Korean Air will prepare an “integration plan” by March relating to its acquisition of embattled rival Asiana Airlines, as it vows not to cut any jobs following the consolidation of the two carriers.

Korean Air president Woo Kee-hong, speaking at a virtual press briefing on 2 December, states that the next three months will be spent conducting due diligence “intensively” on Asiana.


Source: Wikimedia Commons

A Korean Air Airbus A380 with an Asiana A380 at Seoul Incheon airport.

“In particular, [we] aim to understand the overall situation of Asiana, such as cost structure and contract relations [including those relating to aircraft],” Woo says.

The integration plan, to be unveiled by 17 March, 2021, will also see both carriers’ low-cost units — Jin Air, Air Busan and Air Seoul — merged into a single entity.

Woo’s comments come a day after a Seoul district court quashed an injunction sought by Korean Air shareholder and private equity fund Korea Corporate Governance Improvement (KCGI) to block the proposed acquisition.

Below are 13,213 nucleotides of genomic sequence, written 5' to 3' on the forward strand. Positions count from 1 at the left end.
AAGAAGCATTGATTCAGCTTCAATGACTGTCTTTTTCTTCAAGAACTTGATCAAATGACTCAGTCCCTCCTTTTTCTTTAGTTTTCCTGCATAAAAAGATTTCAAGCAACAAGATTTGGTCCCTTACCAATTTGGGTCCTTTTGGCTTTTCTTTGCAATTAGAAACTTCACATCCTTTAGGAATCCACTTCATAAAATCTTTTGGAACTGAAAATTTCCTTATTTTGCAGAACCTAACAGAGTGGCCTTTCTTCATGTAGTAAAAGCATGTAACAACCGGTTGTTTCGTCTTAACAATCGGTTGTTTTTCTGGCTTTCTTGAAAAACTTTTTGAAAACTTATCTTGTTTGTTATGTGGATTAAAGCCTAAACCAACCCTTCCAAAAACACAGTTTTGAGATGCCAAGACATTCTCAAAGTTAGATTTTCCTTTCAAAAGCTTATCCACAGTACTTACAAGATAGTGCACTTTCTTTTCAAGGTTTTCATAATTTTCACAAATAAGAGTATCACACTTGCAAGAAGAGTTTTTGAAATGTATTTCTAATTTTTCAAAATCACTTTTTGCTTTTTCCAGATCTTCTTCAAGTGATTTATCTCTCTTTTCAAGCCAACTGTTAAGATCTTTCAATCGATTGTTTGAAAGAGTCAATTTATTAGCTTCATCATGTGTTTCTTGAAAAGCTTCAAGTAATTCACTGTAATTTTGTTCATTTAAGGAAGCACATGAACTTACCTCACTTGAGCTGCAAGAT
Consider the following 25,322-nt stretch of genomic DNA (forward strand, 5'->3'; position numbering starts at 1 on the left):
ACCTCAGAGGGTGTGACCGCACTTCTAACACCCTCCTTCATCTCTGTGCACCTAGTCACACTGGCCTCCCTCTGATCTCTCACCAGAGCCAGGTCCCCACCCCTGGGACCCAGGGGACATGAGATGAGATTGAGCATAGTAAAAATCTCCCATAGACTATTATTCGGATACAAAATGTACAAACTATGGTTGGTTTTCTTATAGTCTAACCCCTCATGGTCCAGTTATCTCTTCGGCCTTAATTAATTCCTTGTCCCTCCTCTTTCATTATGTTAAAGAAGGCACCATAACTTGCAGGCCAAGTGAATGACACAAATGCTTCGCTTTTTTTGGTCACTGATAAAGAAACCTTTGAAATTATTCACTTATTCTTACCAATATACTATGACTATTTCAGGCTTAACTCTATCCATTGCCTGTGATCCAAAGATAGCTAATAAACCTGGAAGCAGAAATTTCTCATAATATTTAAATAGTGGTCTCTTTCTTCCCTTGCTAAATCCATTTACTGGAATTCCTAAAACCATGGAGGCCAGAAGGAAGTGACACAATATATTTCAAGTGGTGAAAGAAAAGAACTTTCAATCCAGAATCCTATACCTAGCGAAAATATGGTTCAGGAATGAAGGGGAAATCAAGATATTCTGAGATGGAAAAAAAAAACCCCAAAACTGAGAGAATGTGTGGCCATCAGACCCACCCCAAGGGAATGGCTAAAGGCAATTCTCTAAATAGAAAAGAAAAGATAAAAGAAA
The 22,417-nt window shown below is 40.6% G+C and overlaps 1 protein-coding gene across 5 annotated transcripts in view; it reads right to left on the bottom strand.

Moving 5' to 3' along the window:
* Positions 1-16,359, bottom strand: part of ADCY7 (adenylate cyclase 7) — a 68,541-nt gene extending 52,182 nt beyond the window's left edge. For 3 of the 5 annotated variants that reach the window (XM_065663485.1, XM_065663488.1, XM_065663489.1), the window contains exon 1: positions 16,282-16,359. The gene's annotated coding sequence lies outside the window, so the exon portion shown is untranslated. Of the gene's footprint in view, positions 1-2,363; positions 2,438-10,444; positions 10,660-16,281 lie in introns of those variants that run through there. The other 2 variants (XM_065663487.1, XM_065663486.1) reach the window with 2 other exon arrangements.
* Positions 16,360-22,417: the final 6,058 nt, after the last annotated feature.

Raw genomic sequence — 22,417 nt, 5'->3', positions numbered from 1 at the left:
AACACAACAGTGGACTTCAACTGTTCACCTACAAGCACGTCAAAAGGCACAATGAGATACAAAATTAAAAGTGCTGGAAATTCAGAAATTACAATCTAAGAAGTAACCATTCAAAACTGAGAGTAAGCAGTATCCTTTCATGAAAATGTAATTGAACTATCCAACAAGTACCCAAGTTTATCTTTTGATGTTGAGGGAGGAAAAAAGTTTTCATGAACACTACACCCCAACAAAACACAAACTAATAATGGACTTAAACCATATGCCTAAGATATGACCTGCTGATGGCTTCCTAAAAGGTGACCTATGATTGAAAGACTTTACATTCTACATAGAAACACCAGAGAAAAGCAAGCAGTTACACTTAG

Korean Air on 16 November announced its intention to take over its rival, in order to ““stabilise the Korean aviation industry”, which has been impacted by the coronavirus outbreak.

Asked at the briefing about any potential job cuts arising from the integration — a concern raised by the unions — Woo says Korean Air has “no plans to reduce supply”.

Still, he notes that there will be natural manpower attrition — through resignations and retirements — which is expected to amount to around 1,000 staff. Therefore, Woo adds, the overlapping manpower between both carriers will not be very significant.

He also stressed that there will be no “artificial restructuring” at either carrier, despite the downturn caused by the pandemic.

Shedding more light on how the integrated carrier — said to be among the world’s top 10 carriers in size — will look, Woo says it was likely “a single, existing brand”, most likely to be Korean Air, would be kept, as opposed to creating a new brand.

Woo says it was not prudent to be start a new brand now, given the dire straits in the industry, but did not rule out a possible rebranding in the future.

As for the proposed low-cost unit, Woo states that it would be operated and managed separate from its parent company.

There were synergies from both Korean Air and Asiana’s low-cost units, such as flight schedules and network, that can be tapped, Woo adds.

The new low-cost arm also looks to operate on a dual-hub model, based at both Seoul Incheon airport, as well as at Busan, where Air Busan operates from. Woo told reporters: “We will develop Incheon and Busan well [at the same time], in a balanced way.”